Live mindfully Inspiring lives

ANASTASIA AMOUR

ILLUSTRATION KELSIE ANN

“THE BEAUTY INDUSTRY DISSECTS OUR BODIES INTO INDIVIDUAL PARTS THAT EACH NEED SPECIAL ‘WORK’”

MEGAN CRABBE bodyposipanda.com Instagram: @bodyposipanda

started when I was ten and over time it suddenly escalated into something terrifyingly out of my control,” she says. Fourteen year-old Megan was told she would soon die if she didn’t do anything about her weight, “The one thing that made me step out of it was seeing my dad cry for the first time. I thought to myself, the strongest man that I know is standing in front of me and breaking,” she says. After a lengthy recovery and the battle between gaining and losing weight, today Megan stands stronger than ever, “We have so much more to give the world than how much we weigh or how much weight we can lose. You just have to believe that you are deserving of it, because we all deserve better than the hand we’ve been dealt by diet culture.” A report commissioned by Beat estimates that more than 725,000 people in the UK alone are affected by an eating disorder. The most common of these include Anorexia Nervosa, Bulimia Nervosa, and Binge Eating Disorder. The National Eating Disorders Collaboration (NEDC) lists socio-cultural influences as

one of the main contributors to the onset of unsettled eating, alongside genetic vulnerability and psychological factors. Body Confidence Coach and Founder of Heart Your Body, Judi Craddock says, “The media is constantly telling us what our bodies should and shouldn’t look like. The beauty industry dissects our bodies into individual parts that each need special ‘work’ to make them better, while the diet industry tells us we can’t trust ourselves to know what to eat and how much. It’s no wonder that we don’t really know what is natural or normal for our bodies.” Nevertheless, Judi argues that while it’s easy to complain that such industries are responsible for creating impossible beauty standards, if as individuals we don’t take some responsibility for creating a different way of thinking, nothing will ever change. “You internalise what you are exposed to on a daily basis, including images, conversations, and advertising messages. If you want to create a different world, you need to start behaving differently,” she states. Author of The Beauty Myth,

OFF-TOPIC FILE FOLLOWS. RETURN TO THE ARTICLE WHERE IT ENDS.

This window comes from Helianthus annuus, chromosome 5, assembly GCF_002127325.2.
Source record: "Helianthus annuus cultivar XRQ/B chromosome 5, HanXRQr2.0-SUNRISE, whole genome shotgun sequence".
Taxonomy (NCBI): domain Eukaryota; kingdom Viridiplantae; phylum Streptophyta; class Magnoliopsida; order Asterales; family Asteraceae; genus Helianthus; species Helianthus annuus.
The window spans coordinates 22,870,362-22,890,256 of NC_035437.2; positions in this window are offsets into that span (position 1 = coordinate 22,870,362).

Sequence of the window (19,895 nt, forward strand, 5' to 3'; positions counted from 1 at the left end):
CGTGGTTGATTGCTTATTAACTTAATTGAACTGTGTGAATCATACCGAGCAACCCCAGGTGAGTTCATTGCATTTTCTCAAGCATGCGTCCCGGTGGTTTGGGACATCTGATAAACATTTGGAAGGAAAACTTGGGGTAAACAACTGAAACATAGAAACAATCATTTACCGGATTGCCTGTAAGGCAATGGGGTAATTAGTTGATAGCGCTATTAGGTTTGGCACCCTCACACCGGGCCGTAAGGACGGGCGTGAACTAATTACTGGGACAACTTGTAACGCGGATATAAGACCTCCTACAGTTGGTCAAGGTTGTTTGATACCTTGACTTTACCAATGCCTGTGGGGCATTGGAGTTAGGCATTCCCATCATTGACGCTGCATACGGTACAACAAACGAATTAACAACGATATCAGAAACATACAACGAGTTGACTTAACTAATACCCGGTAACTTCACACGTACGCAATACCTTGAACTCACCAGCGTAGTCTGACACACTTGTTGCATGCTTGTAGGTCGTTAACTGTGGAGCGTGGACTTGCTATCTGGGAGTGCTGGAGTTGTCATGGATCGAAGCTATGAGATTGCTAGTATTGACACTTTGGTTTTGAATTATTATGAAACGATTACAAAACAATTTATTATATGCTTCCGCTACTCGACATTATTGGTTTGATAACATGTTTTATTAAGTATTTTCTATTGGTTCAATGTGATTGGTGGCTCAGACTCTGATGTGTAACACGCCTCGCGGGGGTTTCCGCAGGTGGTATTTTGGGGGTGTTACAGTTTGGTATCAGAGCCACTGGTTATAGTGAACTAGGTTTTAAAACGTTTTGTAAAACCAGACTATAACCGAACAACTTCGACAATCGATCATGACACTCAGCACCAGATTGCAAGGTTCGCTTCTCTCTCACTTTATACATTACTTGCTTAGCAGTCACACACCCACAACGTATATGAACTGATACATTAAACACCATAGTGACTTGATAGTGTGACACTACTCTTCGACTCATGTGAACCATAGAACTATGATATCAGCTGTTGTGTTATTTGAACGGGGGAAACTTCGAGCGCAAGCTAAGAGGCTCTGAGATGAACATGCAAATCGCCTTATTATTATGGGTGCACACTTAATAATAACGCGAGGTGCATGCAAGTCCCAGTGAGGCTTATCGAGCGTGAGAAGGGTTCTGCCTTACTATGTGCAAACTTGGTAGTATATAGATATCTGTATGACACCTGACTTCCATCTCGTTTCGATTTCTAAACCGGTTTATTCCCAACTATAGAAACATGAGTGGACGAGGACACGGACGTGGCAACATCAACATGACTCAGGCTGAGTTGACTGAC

anastasiaamour.com Instagram: @anastasiaamour

Naomi Wolf, articulates this best: “A culture fixated on female thinness is not an obsession about female beauty, but an obsession about female obedience.” Anastasia Amour, Body Image and Self-Esteem Coach, plus author of Inside Out, found herself trapped in this obsession at the tender age of just 12, “Although you might not know it from how happy I look these days, but for a very long time, I wanted to die.” Like Megan, Anastasia experienced her own battle with anorexia for five long years. She lost more than 50% of her body weight, hadn’t had a period in years, was deathly pale, malnourished, grew lanugo all over and was dangerously close to death. Having been recovered for nearly six years, she now dedicates her life to helping women from all over the world to overcome eating disorders and body image issues of all kinds. She tells me, “It’s my goal to end that sense of isolation, equip women with the tools they need to come to a place of peace, acceptance, radical self-love, and show women that even in a society that profits on our insecurity, it is possible to fearlessly love your body.”